What is the experience of performing in other people’s material like for you?
I work best with people who would like to hear my thoughts about what I think my body would do the best at, given the text and the situation. But I’ve also been schooled in that department. There have been instances where I think I know better, but then I just do what they’re asking me to do, and then I’m like, “Oh, well there’s a reason why this person’s on the outside of the thing. They’re looking at the big picture, and they were right about that.” I know what it’s like to be in that position. So yeah, there’s a time to open your yapper and there’s a time not to.
When you’re interested in making work that addresses queerness and issues about the body and is also funny and strange, is it easier to just write your own material?
Well, I don’t need somebody else to do that for me. Because I’m doing it. So it doesn’t have to be a queer project. I think it’s luxurious to be in someone else’s show and only have to focus on the performance and get to be some other character. It’s like, God, please. The problem is that there’s a lot of straight people that make really shitty work. But there’s a lot of queer people that make shitty work, too. It’s just that the best stuff usually smells a little queer. Not always, but, you know. [laughs]
An actor recently told me that when you’re going to school to study theater or performance or whatever, you never anticipate how much of your energy is going to be spent convincing people to let you do the thing that you’re good at.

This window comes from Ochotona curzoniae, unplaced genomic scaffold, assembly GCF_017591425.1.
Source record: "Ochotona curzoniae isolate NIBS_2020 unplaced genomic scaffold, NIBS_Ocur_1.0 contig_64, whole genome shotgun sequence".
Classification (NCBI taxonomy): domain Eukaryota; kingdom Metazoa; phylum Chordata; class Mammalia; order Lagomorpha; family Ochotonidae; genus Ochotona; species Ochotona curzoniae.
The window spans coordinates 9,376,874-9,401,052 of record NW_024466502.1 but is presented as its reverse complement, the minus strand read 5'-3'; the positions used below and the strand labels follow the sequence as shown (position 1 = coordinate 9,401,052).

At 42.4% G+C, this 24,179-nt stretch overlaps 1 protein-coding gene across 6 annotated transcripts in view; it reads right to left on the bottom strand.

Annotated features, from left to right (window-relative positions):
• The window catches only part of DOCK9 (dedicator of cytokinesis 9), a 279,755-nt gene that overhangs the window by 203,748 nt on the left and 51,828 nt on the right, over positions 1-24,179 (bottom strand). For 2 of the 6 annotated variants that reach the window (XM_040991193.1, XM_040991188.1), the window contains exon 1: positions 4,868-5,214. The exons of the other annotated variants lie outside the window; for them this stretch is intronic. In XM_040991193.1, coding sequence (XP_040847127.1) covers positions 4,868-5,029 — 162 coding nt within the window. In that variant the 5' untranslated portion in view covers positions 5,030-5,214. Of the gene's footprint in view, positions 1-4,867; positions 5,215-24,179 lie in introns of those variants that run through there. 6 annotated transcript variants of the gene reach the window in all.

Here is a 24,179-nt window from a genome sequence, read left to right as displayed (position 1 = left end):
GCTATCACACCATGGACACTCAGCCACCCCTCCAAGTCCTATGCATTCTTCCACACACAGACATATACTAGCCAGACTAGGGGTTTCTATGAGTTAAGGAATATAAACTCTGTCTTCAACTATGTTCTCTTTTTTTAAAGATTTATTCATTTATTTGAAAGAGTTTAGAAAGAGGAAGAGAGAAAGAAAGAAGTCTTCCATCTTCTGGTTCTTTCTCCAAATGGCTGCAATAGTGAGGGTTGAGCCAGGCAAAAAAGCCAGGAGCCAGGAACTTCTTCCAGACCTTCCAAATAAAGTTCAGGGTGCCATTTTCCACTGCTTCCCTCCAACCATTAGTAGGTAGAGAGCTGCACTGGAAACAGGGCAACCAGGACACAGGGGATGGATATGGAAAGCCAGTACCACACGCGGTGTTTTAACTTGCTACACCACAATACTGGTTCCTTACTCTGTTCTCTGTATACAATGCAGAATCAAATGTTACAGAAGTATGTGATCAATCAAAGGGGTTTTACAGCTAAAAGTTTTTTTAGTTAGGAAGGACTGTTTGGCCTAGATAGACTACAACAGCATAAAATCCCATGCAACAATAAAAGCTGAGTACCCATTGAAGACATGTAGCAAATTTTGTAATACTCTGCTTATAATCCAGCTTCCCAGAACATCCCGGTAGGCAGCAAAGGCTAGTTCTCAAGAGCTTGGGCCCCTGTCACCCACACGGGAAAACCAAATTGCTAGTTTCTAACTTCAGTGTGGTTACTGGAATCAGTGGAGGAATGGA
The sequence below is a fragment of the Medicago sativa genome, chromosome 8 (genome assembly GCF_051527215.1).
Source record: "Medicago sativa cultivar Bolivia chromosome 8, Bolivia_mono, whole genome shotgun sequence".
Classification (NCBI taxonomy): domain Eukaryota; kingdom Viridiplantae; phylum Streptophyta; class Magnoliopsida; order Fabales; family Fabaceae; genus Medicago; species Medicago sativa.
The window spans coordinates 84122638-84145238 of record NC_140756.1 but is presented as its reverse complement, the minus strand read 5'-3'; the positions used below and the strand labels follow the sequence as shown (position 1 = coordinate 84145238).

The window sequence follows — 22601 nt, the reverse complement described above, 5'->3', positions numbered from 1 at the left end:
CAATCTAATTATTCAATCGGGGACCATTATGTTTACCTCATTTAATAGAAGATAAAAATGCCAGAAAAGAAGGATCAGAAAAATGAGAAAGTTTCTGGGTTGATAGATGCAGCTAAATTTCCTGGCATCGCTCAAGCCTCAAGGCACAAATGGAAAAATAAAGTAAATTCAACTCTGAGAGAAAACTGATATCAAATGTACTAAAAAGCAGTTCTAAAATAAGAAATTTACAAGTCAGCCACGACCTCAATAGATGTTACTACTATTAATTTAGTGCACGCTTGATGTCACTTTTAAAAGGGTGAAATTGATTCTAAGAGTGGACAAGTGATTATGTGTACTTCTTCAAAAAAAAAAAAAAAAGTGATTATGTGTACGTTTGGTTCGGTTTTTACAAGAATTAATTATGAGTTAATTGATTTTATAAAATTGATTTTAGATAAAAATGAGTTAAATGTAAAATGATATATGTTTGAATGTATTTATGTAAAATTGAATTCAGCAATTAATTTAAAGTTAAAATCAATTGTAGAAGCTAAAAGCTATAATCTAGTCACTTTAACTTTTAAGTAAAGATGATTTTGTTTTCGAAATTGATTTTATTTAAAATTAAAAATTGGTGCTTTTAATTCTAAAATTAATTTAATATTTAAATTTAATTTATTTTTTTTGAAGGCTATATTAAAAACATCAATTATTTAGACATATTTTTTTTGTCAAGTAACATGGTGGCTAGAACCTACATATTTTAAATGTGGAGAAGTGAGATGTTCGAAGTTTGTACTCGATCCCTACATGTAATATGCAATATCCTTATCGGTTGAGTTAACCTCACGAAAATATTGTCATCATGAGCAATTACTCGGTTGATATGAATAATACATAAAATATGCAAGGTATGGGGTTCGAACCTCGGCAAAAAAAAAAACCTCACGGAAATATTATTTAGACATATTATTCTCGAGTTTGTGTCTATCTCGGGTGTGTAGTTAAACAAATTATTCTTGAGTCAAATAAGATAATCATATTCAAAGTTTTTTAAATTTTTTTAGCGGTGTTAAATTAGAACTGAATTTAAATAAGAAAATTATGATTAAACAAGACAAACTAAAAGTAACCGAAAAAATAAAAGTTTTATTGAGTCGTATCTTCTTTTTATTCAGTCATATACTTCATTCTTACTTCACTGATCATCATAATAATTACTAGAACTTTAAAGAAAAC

That is energy I don’t enjoy spending. I’m pretty averse to auditioning. I never do a good job. In fact, I’ve never gotten anything from an audition. Once I’m in a role, I’m committed and I make my entire life about it. I was in a big musical this summer, which was a part of this series called “Encores!” at New York City Center. And I was in Assassins. When they cast me, they didn’t make me audition, they just offered me the role of Squeaky Fromme. It was arguably one of the best moments of my life. To just see the all capitals of OFFER, and know that I had somehow bypassed the hell of the audition.
When you know you have to audition, you’re just thinking about it for like 48 hours before. There’s no way to think about anything else. I’ve also auditioned people, so I know what it’s like from both sides. Some people are amazing at it, and they let it roll off their back. It’s an experience thing. Once you do like 200 of them, I’m sure you get real good at it. But since I avoid them, I’ve never crossed that bridge. You can’t take any of it personally and yet, that’s all you can do. Take all of it personally.
Do you have a regular way of working, whether it be writing music or writing prose?
Kind of. I actually don’t like to work at home. I like to work in a rehearsal room. I like the idea of a bare space, basically. A place without any other distractions. I really feel like I’m there to work on the one thing. It’s not like when I’m at home working and suddenly I’m distracted by “Oh, I really want to paint that pipe on the ceiling gold.” Like, I don’t get to paint the pipe gold in the rehearsal room.
I focus a lot on singing now, on vocal technique and warm-up. I feel like allowing that kind of space in my body, in my throat, in my resonators, calls some of the shots of what the text and the melody will be and how it fits into the story, or the joke, or the theme, or the conceit of what I’m writing. I try to journal a lot, and notice what my brain is leaning into in order to decide what I should be working on. I try not to be too heavy-handed about beats or plot points or stuff like that. I try to let it come from the body or the memory or a combination of the two.